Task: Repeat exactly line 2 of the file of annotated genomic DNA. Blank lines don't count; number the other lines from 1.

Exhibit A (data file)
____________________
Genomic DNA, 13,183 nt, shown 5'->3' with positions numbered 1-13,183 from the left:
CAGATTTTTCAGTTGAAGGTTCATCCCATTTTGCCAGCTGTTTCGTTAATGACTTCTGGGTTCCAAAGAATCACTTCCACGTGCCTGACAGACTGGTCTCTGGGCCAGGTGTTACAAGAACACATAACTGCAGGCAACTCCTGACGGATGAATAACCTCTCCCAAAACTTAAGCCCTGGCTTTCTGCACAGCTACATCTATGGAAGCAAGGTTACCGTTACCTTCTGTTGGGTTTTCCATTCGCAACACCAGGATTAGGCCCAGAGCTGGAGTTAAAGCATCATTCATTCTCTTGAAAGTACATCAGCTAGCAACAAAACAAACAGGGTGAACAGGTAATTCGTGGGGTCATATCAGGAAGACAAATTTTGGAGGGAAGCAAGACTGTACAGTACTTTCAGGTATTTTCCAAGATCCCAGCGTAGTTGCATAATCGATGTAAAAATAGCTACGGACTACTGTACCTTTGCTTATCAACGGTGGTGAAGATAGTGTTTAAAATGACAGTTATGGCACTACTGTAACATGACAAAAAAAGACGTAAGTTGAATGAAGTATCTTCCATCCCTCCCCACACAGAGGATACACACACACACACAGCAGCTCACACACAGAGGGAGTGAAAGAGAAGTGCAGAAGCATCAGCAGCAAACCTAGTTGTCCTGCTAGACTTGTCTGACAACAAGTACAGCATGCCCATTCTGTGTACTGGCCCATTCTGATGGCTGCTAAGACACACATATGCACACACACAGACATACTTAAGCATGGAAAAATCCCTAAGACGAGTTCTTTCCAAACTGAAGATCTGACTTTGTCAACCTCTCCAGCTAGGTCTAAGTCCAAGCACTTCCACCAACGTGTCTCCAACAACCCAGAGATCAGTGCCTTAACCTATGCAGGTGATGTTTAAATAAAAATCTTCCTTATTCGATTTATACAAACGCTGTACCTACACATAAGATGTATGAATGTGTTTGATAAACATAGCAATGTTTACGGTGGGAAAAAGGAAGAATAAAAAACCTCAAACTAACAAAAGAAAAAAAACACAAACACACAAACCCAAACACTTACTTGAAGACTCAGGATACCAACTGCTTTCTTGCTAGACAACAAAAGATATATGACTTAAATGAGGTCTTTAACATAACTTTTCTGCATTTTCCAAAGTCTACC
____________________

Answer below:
CAGATTTTTCAGTTGAAGGTTCATCCCATTTTGCCAGCTGTTTCGTTAATGACTTCTGGGTTCCAAAGAATCACTTCCACGTGCCTGACAGACTGGTCTCTGGGCCAGGTGTTACAAGAACACATAACTGCAGGCAACTCCTGACGGATGAATAACCTCTCCCAAAACTTAAGCCCTGGCTTTCTGCACAGCTACATCTATGGAAGCAAGGTTACCGTTACCTTCTGTTGGGTTTTCCATTCGCAACACCAGGATTAGGCCCAGAGCTGGAGTTAAAGCATCATTCATTCTCTTGAAAGTACATCAGCTAGCAACAAAACAAACAGGGTGAACAGGTAATTCGTGGGGTCATATCAGGAAGACAAATTTTGGAGGGAAGCAAGACTGTACAGTACTTTCAGGTATTTTCCAAGATCCCAGCGTAGTTGCATAATCGATGTAAAAATAGCTACGGACTACTGTACCTTTGCTTATCAACGGTGGTGAAGATAGTGTTTAAAATGACAGTTATGGCACTACTGTAACATGACAAAAAAAGACGTAAGTTGAATGAAGTATCTTCCATCCCTCCCCACACAGAGGATACACACACACACACAGCAGCTCACACACAGAGGGAGTGAAAGAGAAGTGCAGAAGCATCAGCAGCAAACCTAGTTGTCCTGCTAGACTTGTCTGACAACAAGTACAGCATGCCCATTCTGTGTACTGGCCCATTCTGATGGCTGCTAAGACACACATATGCACACACACAGACATACTTAAGCATGGAAAAATCCCTAAGACGAGTTCTTTCCAAACTGAAGATCTGACTTTGTCAACCTCTCCAGCTAGGTCTAAGTCCAAGCACTTCCACCAACGTGTCTCCAACAACCCAGAGATCAGTGCCTTAACCTATGCAGGTGATGTTTAAATAAAAATCTTCCTTATTCGATTTATACAAACGCTGTACCTACACATAAGATGTATGAATGTGTTTGATAAACATAGCAATGTTTACGGTGGGAAAAAGGAAGAATAAAAAACCTCAAACTAACAAAAGAAAAAAAACACAAACACACAAACCCAAACACTTACTTGAAGACTCAGGATACCAACTGCTTTCTTGCTAGACAACAAAAGATATATGACTTAAATGAGGTCTTTAACATAACTTTTCTGCATTTTCCAAAGTCTACC